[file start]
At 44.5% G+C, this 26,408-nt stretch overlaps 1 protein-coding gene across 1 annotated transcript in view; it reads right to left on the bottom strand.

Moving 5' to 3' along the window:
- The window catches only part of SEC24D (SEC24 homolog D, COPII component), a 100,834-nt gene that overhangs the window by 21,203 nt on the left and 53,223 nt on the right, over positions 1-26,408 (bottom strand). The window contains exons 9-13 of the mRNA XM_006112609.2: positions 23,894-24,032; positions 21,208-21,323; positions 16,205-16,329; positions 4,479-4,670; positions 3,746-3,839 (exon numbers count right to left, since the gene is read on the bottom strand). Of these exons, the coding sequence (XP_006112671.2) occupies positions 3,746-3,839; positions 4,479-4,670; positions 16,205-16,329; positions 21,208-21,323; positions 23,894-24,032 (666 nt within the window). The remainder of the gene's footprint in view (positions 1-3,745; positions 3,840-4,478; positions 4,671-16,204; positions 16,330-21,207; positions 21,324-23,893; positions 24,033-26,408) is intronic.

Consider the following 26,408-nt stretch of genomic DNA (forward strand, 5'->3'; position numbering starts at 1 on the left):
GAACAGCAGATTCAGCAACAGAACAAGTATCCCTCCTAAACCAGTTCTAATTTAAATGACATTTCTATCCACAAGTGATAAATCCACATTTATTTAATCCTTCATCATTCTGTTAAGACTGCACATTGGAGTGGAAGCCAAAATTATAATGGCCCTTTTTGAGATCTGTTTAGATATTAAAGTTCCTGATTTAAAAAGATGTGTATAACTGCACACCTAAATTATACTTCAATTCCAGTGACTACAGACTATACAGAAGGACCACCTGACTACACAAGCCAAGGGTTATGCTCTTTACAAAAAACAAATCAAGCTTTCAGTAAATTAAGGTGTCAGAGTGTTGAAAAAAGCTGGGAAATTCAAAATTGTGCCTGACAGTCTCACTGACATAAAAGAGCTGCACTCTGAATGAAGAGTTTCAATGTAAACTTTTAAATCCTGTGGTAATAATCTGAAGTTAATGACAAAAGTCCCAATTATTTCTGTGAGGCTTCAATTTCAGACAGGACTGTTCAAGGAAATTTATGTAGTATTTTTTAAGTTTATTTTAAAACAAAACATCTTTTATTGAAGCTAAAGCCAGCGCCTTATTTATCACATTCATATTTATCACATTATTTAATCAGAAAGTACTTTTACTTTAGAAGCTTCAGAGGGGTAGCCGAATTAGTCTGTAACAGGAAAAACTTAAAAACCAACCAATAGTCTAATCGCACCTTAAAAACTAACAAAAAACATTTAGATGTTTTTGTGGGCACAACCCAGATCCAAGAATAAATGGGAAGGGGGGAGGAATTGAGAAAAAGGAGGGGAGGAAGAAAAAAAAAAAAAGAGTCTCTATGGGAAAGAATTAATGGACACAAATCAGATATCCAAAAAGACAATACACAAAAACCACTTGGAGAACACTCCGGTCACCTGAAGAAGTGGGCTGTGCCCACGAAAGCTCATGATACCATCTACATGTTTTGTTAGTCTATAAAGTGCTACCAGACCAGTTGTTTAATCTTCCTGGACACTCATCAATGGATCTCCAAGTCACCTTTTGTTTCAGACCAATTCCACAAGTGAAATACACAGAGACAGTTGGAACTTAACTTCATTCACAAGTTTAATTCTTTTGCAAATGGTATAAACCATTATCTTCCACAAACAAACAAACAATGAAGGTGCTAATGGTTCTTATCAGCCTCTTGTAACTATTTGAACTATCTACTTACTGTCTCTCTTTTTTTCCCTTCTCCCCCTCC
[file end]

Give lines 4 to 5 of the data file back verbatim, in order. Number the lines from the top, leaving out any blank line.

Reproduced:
Consider the following 26,408-nt stretch of genomic DNA (forward strand, 5'->3'; position numbering starts at 1 on the left):
GAACAGCAGATTCAGCAACAGAACAAGTATCCCTCCTAAACCAGTTCTAATTTAAATGACATTTCTATCCACAAGTGATAAATCCACATTTATTTAATCCTTCATCATTCTGTTAAGACTGCACATTGGAGTGGAAGCCAAAATTATAATGGCCCTTTTTGAGATCTGTTTAGATATTAAAGTTCCTGATTTAAAAAGATGTGTATAACTGCACACCTAAATTATACTTCAATTCCAGTGACTACAGACTATACAGAAGGACCACCTGACTACACAAGCCAAGGGTTATGCTCTTTACAAAAAACAAATCAAGCTTTCAGTAAATTAAGGTGTCAGAGTGTTGAAAAAAGCTGGGAAATTCAAAATTGTGCCTGACAGTCTCACTGACATAAAAGAGCTGCACTCTGAATGAAGAGTTTCAATGTAAACTTTTAAATCCTGTGGTAATAATCTGAAGTTAATGACAAAAGTCCCAATTATTTCTGTGAGGCTTCAATTTCAGACAGGACTGTTCAAGGAAATTTATGTAGTATTTTTTAAGTTTATTTTAAAACAAAACATCTTTTATTGAAGCTAAAGCCAGCGCCTTATTTATCACATTCATATTTATCACATTATTTAATCAGAAAGTACTTTTACTTTAGAAGCTTCAGAGGGGTAGCCGAATTAGTCTGTAACAGGAAAAACTTAAAAACCAACCAATAGTCTAATCGCACCTTAAAAACTAACAAAAAACATTTAGATGTTTTTGTGGGCACAACCCAGATCCAAGAATAAATGGGAAGGGGGGAGGAATTGAGAAAAAGGAGGGGAGGAAGAAAAAAAAAAAAAGAGTCTCTATGGGAAAGAATTAATGGACACAAATCAGATATCCAAAAAGACAATACACAAAAACCACTTGGAGAACACTCCGGTCACCTGAAGAAGTGGGCTGTGCCCACGAAAGCTCATGATACCATCTACATGTTTTGTTAGTCTATAAAGTGCTACCAGACCAGTTGTTTAATCTTCCTGGACACTCATCAATGGATCTCCAAGTCACCTTTTGTTTCAGACCAATTCCACAAGTGAAATACACAGAGACAGTTGGAACTTAACTTCATTCACAAGTTTAATTCTTTTGCAAATGGTATAAACCATTATCTTCCACAAACAAACAAACAATGAAGGTGCTAATGGTTCTTATCAGCCTCTTGTAACTATTTGAACTATCTACTTACTGTCTCTCTTTTTTTCCCTTCTCCCCCTCC